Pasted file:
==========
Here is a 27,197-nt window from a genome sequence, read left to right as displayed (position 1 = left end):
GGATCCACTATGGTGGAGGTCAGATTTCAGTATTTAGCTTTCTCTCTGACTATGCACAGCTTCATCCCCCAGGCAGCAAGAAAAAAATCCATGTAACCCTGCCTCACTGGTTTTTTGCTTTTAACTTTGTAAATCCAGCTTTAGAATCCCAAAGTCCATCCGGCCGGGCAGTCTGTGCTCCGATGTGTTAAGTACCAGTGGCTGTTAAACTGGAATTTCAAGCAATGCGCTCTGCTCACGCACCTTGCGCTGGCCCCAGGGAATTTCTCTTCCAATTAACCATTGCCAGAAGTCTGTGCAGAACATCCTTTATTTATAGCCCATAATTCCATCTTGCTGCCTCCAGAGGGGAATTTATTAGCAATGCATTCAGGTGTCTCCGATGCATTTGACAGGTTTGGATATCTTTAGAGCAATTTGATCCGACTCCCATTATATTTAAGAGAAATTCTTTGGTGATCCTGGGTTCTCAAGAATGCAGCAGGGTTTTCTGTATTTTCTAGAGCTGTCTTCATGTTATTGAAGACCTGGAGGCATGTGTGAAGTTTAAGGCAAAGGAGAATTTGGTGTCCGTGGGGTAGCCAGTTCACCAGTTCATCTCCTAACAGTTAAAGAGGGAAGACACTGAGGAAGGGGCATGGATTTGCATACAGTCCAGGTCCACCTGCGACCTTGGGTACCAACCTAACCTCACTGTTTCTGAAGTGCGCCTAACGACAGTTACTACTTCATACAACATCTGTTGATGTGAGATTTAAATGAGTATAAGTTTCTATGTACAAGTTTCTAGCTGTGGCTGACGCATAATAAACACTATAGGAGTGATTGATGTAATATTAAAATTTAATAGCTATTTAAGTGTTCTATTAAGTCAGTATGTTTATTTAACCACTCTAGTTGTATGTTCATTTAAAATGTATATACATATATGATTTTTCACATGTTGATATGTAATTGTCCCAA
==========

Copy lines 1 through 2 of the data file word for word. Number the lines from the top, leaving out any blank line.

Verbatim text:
Here is a 27,197-nt window from a genome sequence, read left to right as displayed (position 1 = left end):
GGATCCACTATGGTGGAGGTCAGATTTCAGTATTTAGCTTTCTCTCTGACTATGCACAGCTTCATCCCCCAGGCAGCAAGAAAAAAATCCATGTAACCCTGCCTCACTGGTTTTTTGCTTTTAACTTTGTAAATCCAGCTTTAGAATCCCAAAGTCCATCCGGCCGGGCAGTCTGTGCTCCGATGTGTTAAGTACCAGTGGCTGTTAAACTGGAATTTCAAGCAATGCGCTCTGCTCACGCACCTTGCGCTGGCCCCAGGGAATTTCTCTTCCAATTAACCATTGCCAGAAGTCTGTGCAGAACATCCTTTATTTATAGCCCATAATTCCATCTTGCTGCCTCCAGAGGGGAATTTATTAGCAATGCATTCAGGTGTCTCCGATGCATTTGACAGGTTTGGATATCTTTAGAGCAATTTGATCCGACTCCCATTATATTTAAGAGAAATTCTTTGGTGATCCTGGGTTCTCAAGAATGCAGCAGGGTTTTCTGTATTTTCTAGAGCTGTCTTCATGTTATTGAAGACCTGGAGGCATGTGTGAAGTTTAAGGCAAAGGAGAATTTGGTGTCCGTGGGGTAGCCAGTTCACCAGTTCATCTCCTAACAGTTAAAGAGGGAAGACACTGAGGAAGGGGCATGGATTTGCATACAGTCCAGGTCCACCTGCGACCTTGGGTACCAACCTAACCTCACTGTTTCTGAAGTGCGCCTAACGACAGTTACTACTTCATACAACATCTGTTGATGTGAGATTTAAATGAGTATAAGTTTCTATGTACAAGTTTCTAGCTGTGGCTGACGCATAATAAACACTATAGGAGTGATTGATGTAATATTAAAATTTAATAGCTATTTAAGTGTTCTATTAAGTCAGTATGTTTATTTAACCACTCTAGTTGTATGTTCATTTAAAATGTATATACATATATGATTTTTCACATGTTGATATGTAATTGTCCCAA